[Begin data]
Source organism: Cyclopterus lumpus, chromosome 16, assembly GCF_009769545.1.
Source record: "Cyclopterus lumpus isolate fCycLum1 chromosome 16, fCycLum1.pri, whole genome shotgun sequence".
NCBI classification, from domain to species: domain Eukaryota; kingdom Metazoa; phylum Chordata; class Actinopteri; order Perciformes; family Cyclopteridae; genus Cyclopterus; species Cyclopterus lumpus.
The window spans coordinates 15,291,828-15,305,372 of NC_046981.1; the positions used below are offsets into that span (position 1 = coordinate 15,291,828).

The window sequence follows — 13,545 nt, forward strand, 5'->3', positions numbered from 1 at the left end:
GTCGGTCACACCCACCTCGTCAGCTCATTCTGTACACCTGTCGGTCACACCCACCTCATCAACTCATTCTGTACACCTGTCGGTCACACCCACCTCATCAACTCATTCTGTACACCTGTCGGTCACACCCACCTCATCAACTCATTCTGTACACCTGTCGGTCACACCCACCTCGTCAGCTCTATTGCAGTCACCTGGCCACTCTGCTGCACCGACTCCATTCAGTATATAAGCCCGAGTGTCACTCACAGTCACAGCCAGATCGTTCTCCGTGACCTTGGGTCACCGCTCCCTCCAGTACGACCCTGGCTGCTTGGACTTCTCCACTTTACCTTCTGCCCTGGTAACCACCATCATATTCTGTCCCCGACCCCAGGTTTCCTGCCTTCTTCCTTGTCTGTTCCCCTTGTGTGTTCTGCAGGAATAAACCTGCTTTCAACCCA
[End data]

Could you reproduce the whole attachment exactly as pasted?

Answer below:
Source organism: Cyclopterus lumpus, chromosome 16, assembly GCF_009769545.1.
Source record: "Cyclopterus lumpus isolate fCycLum1 chromosome 16, fCycLum1.pri, whole genome shotgun sequence".
NCBI classification, from domain to species: domain Eukaryota; kingdom Metazoa; phylum Chordata; class Actinopteri; order Perciformes; family Cyclopteridae; genus Cyclopterus; species Cyclopterus lumpus.
The window spans coordinates 15,291,828-15,305,372 of NC_046981.1; the positions used below are offsets into that span (position 1 = coordinate 15,291,828).

The window sequence follows — 13,545 nt, forward strand, 5'->3', positions numbered from 1 at the left end:
GTCGGTCACACCCACCTCGTCAGCTCATTCTGTACACCTGTCGGTCACACCCACCTCATCAACTCATTCTGTACACCTGTCGGTCACACCCACCTCATCAACTCATTCTGTACACCTGTCGGTCACACCCACCTCATCAACTCATTCTGTACACCTGTCGGTCACACCCACCTCGTCAGCTCTATTGCAGTCACCTGGCCACTCTGCTGCACCGACTCCATTCAGTATATAAGCCCGAGTGTCACTCACAGTCACAGCCAGATCGTTCTCCGTGACCTTGGGTCACCGCTCCCTCCAGTACGACCCTGGCTGCTTGGACTTCTCCACTTTACCTTCTGCCCTGGTAACCACCATCATATTCTGTCCCCGACCCCAGGTTTCCTGCCTTCTTCCTTGTCTGTTCCCCTTGTGTGTTCTGCAGGAATAAACCTGCTTTCAACCCA